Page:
How to Learn English Phonetics

Teach yourself proper English phonetics.

Learning the phonetics of English is a long and often frustrating process because the English language has many exceptions to its rules. The key to learning English phonetics is steady, consistent practice on a regular basis that incorporates a lot of listening activities based on a real situation or setting.

Write the basic phonetics for each letter of the English alphabet on the first page of a notebook, including the sound of the letter name and the sound the letter makes when pronounced alone. Customize this list for your own personal reference. For example, the pronunciation for the letter "K" is typically written "kei," but if writing "kay" helps you remember the sound better, use that instead. Include any letter combinations that normally give you problems, such as "PH sounds like F."

Divide your notebook into sections for words based on a method that you will be able to remember and reference easily. This could be simply leaving a few pages for each letter of the alphabet, or having separate sections for nouns, verbs, adjectives, adverbs and prepositions.

Bring your notebook, pencil and pocket voice recorder when you go out. When you mispronounce a word and are corrected by someone, immediately write the word in the appropriate place in your notebook, then say it correctly into your voice recorder to save for future reference. Another option is to ask a native speaker to say the word for you. Some might find this uncomfortable, but many native speakers will not mind helping someone trying to learn the language, and collecting voice recordings of difficult words correctly pronounced by native speakers will be a valuable resource.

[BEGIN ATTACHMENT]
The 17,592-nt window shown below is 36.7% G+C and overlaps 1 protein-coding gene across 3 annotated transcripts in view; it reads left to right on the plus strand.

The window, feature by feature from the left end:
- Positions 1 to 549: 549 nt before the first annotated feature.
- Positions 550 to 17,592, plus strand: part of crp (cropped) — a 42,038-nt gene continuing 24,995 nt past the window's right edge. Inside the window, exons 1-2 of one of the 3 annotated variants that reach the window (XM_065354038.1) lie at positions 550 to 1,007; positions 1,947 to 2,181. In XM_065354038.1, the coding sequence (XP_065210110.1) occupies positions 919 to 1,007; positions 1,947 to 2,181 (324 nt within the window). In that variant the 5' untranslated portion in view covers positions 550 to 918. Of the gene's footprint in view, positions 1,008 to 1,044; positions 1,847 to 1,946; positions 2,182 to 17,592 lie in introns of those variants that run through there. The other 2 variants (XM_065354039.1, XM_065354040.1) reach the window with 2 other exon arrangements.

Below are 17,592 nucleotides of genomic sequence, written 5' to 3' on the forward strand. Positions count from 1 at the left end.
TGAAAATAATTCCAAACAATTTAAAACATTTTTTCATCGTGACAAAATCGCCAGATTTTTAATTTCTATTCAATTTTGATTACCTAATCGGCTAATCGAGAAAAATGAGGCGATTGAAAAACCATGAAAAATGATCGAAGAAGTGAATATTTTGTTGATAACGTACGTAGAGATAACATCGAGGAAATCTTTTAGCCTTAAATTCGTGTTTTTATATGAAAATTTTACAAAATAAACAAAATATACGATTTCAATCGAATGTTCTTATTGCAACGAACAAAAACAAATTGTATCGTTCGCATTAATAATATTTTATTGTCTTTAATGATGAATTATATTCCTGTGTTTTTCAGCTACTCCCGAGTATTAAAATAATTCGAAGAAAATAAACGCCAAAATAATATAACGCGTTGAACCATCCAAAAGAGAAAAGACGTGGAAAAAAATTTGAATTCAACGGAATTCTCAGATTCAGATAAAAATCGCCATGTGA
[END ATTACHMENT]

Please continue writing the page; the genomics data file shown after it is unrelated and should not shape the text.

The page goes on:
Review the words you added to your notebook and recordings every night, and practice saying them out loud. If the word is an exception, write that exception down in your notebook. For example, "The EA in 'head' is pronounced 'eh', while the EA in heat is pronounced 'ee.' "

Quiz yourself on all of the material you have collected at the end of each week. Read the words in your notebook, say them out loud, then listen on your recorder to see if you were correct. Retaining information relies on repetition and use, and the more material you add to your collection, the easier it is to forget the phonics you learned in the beginning. Constantly go back and refer to old notes until they are ingrained in your memory.

Kara Page has been a freelance writer and editor since 2007. She maintains several blogs on travel, music, food and more. She is also a contributing writer for Suite101 and has articles published on eHow and Answerbag. Page holds a Bachelor of Music Education degree from the University of North Texas.